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Castles are one of the representative architectures of Japan, and frequent destinations for travelers from abroad. There are numerous notable and unique castles located around eastern Japan with histories dating back over 400 years. Aomori Prefecture's Hirosaki Castle, for example, is the only castle in eastern Japan that has had its original foundation, moat, and stone walls preserved, while the red tiles of Tsuruga Castle in Fukushima Prefecture mirror those that once served to help the castle's inhabitants endure the coldness of the region's severe winters. Takashima Castle in Nagano Prefecture, known as the floating castle due to its reflection in the nearby lake, is also an exemplary castle with its original beauty sustained even to date.
In this part of our series, we will introduce Nagano Prefecture's Matsumoto Castle, located in Matsumoto City and the only castle designated as a national treasure in eastern Japan.
Updated Jan. 31, 2013
Taking a two and a half hour ride on the Limited Express Super Azusa from Shinjuku, and then taking a short 15 minute walk from Matsumoto Station, you will see a fivefold six-story castle in front of you. Built in between 1593 -1594, the castle tower is the oldest preserved in Japan to date. With its black tiles and black lacquered boards, the jet black castle offers great contrast to the 3,000m snow-covered mountains of the Northern Alps, and captivates winter visitors with its splendor. Matsumoto castle symbolizes well the overwhelming power of the ruler at the time of its construction.
Matsumoto City is blessed with rich harvests due to the ample runoff from the melting snow of the Northern Alps. As such, when the Kokufu (provincial capital）was established in the 8th century, the city flourished as the political and military center.
Fukashi Castle, present-day Matsumoto Castle, was built during the turbulent Sengoku Period (Warring States Period : 15th to 16th Century) by the ruler of Matsumoto at the time, Shingen Takeda, a warrior known for his band of unbeatable mounted warriors.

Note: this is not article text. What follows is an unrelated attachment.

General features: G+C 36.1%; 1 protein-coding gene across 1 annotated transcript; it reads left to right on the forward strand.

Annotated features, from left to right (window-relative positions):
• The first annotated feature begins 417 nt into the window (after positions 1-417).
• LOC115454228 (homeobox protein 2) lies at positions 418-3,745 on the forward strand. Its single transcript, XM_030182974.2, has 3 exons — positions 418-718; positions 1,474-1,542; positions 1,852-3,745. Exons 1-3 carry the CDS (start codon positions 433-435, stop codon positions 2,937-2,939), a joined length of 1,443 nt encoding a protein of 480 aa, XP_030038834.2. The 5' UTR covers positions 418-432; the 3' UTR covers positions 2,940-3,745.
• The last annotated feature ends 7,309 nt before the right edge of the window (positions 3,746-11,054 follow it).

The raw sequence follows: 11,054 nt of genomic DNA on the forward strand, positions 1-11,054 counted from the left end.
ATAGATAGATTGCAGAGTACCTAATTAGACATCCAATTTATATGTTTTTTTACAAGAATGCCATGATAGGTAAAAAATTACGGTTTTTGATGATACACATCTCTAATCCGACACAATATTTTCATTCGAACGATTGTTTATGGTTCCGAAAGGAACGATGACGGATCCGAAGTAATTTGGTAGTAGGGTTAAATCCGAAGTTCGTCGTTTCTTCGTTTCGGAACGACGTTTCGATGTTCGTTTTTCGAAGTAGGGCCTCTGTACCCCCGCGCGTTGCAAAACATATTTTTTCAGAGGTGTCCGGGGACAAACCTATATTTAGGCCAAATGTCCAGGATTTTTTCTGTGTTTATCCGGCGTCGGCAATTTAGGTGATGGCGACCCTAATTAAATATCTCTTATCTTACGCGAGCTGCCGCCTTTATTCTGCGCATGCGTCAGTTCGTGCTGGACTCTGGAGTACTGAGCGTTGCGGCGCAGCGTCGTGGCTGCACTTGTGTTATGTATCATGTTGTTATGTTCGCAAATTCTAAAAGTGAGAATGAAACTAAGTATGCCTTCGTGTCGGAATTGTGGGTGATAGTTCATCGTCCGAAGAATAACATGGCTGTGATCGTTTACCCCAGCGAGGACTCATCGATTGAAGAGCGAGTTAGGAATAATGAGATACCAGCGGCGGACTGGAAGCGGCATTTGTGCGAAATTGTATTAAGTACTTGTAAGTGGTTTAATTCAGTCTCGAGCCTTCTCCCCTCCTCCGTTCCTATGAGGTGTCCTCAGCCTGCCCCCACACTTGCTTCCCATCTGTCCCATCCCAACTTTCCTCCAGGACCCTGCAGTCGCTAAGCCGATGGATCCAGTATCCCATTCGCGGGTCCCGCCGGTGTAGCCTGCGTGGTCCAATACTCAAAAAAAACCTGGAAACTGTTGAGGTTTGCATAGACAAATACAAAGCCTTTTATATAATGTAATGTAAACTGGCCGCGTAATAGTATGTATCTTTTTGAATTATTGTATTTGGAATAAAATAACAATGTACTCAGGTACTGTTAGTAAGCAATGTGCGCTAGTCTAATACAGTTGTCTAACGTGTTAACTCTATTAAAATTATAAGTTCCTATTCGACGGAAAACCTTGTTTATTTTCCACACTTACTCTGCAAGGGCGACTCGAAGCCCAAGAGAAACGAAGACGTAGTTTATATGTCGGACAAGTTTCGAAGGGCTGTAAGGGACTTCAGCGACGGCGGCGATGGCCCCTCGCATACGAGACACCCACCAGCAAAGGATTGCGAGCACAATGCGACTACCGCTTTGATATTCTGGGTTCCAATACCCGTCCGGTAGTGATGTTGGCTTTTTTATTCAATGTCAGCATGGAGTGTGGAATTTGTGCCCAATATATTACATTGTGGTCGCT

In 1590, Hideyoshi Toyotomi who governed the nation ordered Kazumasa Ishikawa, to build Matsumoto Castle and the major castle towns. Builders of the castle employed advanced architectural technologies in its construction, with the resulting castle weighing 1,000 tons and rising 30m into the sky. On the robust stones of the castle's foundation, called tenshu-dai, turrets have been solidly and efficiently assembled using large pillars to support the heavy weight of the castle. The functionality and unparalleled beauty of its wooden architecture will surely take your breath away.
Tatsumi-tsuke-yagura (southern wing)
Tsukimi-yagura (moon-viewing room)
From the exterior, the six-story castle appears to be only five due to a hidden room on the third floor. This hidden room could not be seen by enemies from the outside so it was the safest place for warriors to gather at the time of war.
The Tatsumi-tsuke-yagura (southern wing) and the castle's elegant and spaciously designed Tsukimi-yagura (moon-viewing room) were constructed in the Edo Period, and the large door opening in the direction of the rising moon and the vermilion-lacquered corridors surrounding the yagura on 3 sides project the image of warlords enjoying moon viewing feasts.
Having miraculously survived over 400 years of wind and snow, and even the threat of demolition during the Meiji Period, the castle remains unchanged. It still stands surrounded by ninomaru (literally second circle, walls to protect the castle), kuromon (the castle's black gate), and its moats of spring water. Crossing over the earth-paved bridge and onto castle grounds, visitors can enjoy various views of the castle.
At the top of the steep stairs on the sixth floor, visitors can look out at the city of Matsumoto and the overlooking mountains of the Northern Alps and feel the sensation of the adventurous spirit of the lord of the castle of the time.
We hope that you too will have the chance to feel the spirit of Matsumoto Castle, one of Japan's national treasures.
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